The resonant frequency of each resonant mode versus air filling factor. We can classify air filling factor into three regions depending on the by the relative height the resonant frequency. The horizontal line at a frequency of 0.3116 is the cladding light line, above which light leaks to the cladding layer.

Fig. 6.
Fig. 6.

(a) (b) (c) Typical band structures of regions A, B, and C around the Γ2 point, respectively. These band structures are calculated by the 2D PW expansion method. The dielectric constants inside the unit cell are 9.26, 9.86, and 10.01, respectively. The dielectric constants outside the unit cell are 10.60, 10.47, and 10.38 respectively. The air filling factors are 8.50%, 30.0%, and 50.0%, respectively.

Fig. 7.
Fig. 7.

(a)(b) The wave number space (k-space) patterns of the electric field (E x ) of the A1 mode, when the air filling factors are 10% and 60%, respectively. The circles indicated by a solid line, a broken line, and a dotted line are the light cones determined by the refractive index of the active layer, the cladding layer, and air, respectively.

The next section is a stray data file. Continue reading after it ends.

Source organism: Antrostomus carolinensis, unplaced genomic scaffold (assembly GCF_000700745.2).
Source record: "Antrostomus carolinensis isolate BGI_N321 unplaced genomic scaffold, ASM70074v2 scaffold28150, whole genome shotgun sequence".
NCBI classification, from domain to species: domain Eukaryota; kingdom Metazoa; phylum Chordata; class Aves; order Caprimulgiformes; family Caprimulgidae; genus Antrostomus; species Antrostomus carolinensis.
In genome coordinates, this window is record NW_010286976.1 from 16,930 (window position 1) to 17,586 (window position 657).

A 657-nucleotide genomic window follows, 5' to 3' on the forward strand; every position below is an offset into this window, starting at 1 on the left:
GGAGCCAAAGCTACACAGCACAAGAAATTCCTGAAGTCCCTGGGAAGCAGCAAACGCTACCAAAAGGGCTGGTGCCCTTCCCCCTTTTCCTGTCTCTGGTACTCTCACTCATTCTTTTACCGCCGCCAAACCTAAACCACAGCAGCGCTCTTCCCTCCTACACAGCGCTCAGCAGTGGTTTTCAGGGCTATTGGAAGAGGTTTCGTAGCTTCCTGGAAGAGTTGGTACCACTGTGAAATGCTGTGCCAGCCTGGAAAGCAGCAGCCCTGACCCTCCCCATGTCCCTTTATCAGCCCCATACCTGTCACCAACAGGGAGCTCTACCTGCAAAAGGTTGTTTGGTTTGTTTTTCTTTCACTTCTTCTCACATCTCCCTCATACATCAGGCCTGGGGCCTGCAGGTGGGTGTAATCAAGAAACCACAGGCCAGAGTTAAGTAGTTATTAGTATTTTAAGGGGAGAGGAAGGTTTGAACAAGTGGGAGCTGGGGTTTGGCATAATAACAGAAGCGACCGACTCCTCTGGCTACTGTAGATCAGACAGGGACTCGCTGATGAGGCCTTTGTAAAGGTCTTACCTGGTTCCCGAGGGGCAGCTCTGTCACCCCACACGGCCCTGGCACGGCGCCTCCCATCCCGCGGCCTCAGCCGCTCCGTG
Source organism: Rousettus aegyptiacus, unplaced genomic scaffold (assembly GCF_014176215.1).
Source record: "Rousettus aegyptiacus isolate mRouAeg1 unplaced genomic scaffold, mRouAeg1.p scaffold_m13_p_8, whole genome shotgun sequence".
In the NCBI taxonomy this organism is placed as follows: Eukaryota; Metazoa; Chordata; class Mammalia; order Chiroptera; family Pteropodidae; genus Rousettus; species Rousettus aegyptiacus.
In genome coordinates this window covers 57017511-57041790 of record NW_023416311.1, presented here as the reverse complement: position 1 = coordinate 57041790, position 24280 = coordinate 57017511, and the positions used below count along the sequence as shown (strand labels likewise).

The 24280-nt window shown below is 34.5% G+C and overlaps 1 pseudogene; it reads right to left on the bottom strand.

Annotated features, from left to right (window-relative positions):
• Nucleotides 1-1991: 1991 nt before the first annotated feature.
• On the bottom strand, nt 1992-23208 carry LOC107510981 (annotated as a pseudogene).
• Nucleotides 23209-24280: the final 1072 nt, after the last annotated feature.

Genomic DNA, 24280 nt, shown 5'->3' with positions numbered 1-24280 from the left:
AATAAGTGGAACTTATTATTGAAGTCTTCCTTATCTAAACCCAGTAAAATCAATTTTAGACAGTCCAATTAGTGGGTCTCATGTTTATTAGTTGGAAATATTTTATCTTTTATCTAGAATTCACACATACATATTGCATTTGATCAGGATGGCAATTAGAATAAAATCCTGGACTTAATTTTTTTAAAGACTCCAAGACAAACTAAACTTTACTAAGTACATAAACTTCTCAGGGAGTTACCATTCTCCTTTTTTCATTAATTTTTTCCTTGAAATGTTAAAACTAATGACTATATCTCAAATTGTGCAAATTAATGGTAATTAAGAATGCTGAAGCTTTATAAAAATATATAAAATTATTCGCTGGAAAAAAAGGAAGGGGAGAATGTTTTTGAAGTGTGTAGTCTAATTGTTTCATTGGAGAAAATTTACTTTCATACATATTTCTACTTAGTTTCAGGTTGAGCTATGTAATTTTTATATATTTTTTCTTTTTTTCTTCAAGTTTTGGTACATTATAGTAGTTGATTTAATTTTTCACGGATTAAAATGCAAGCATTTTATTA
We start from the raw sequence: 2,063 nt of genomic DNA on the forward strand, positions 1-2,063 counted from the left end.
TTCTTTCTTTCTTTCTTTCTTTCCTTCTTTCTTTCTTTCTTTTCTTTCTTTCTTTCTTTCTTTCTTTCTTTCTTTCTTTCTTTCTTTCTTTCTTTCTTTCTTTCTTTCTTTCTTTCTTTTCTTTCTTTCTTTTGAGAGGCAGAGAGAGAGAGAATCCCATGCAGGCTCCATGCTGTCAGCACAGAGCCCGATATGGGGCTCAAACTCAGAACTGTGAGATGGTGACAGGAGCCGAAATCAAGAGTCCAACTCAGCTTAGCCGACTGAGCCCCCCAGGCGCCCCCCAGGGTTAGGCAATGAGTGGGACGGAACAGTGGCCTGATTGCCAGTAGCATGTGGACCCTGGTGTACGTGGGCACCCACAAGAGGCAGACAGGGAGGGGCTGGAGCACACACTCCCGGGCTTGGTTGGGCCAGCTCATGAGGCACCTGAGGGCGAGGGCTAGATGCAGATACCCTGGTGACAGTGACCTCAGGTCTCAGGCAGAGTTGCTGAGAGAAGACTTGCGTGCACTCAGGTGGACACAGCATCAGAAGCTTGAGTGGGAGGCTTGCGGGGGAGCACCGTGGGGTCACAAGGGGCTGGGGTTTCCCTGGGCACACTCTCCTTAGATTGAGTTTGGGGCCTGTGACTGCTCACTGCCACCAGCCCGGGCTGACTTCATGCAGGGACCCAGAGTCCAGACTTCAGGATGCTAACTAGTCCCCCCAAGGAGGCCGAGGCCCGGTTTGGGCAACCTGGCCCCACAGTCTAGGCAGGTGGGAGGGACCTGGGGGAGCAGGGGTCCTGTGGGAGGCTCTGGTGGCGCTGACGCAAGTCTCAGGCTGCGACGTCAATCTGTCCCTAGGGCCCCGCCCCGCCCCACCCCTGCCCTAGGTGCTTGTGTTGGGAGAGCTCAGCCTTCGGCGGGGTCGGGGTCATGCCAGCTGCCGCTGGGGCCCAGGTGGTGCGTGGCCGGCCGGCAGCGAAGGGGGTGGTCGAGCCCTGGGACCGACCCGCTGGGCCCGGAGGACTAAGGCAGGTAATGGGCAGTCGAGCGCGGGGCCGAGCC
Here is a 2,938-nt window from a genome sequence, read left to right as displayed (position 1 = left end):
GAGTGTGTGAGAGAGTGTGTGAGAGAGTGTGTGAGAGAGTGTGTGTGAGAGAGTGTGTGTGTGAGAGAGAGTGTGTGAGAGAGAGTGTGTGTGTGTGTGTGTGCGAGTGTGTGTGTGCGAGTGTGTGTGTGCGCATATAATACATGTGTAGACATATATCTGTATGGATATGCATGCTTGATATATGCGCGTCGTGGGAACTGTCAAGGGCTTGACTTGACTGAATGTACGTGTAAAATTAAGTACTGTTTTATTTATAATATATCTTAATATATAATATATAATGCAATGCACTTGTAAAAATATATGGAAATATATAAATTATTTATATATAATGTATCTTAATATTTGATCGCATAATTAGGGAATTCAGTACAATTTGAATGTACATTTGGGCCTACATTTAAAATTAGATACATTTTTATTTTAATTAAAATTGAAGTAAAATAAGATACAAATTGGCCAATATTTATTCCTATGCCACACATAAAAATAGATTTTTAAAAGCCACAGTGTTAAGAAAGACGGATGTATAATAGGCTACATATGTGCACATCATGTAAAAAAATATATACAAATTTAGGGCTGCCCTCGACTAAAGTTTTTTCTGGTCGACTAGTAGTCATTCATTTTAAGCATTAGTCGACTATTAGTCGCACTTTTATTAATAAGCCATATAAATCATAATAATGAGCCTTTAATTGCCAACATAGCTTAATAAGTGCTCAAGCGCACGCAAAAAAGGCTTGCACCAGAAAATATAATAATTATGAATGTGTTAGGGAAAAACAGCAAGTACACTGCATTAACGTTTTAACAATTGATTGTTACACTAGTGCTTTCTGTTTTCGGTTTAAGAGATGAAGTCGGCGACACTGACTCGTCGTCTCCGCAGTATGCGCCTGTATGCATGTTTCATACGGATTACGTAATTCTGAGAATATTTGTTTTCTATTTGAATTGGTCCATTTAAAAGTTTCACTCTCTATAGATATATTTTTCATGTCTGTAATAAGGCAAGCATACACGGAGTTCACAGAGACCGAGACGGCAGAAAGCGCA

Fig. 8.
Fig. 8.

Q factors as functions of air filling factor for A1, B1, and E modes. Size of the PC is 100×100. The Q factor of the A1 mode is larger than those of the other resonant modes. This result indicates that, among the resonant modes, the A1 mode allows relatively easy lasing.

Fig. 9.
Fig. 9.

(a)(b) Horizontal Q factor (Q) and vertical Q factor (Q ) as functions of the air filling factor for A1, B1, and E modes. Q and Q represent losses of guided mode and out-of-plane radiation, respectively, in the direction normal to the photonic crystal plane.

Fig. 10.
Fig. 10.

Frequency differences between maximum and minimum resonant frequencies for each of the A1, B1, and E resonant modes. The solid line is obtained by the 3D-FDTD calculation and the dotted line is obtained by the 2D PW expansion method using the effective refractive index. The characteristic trend is similar to that for Q.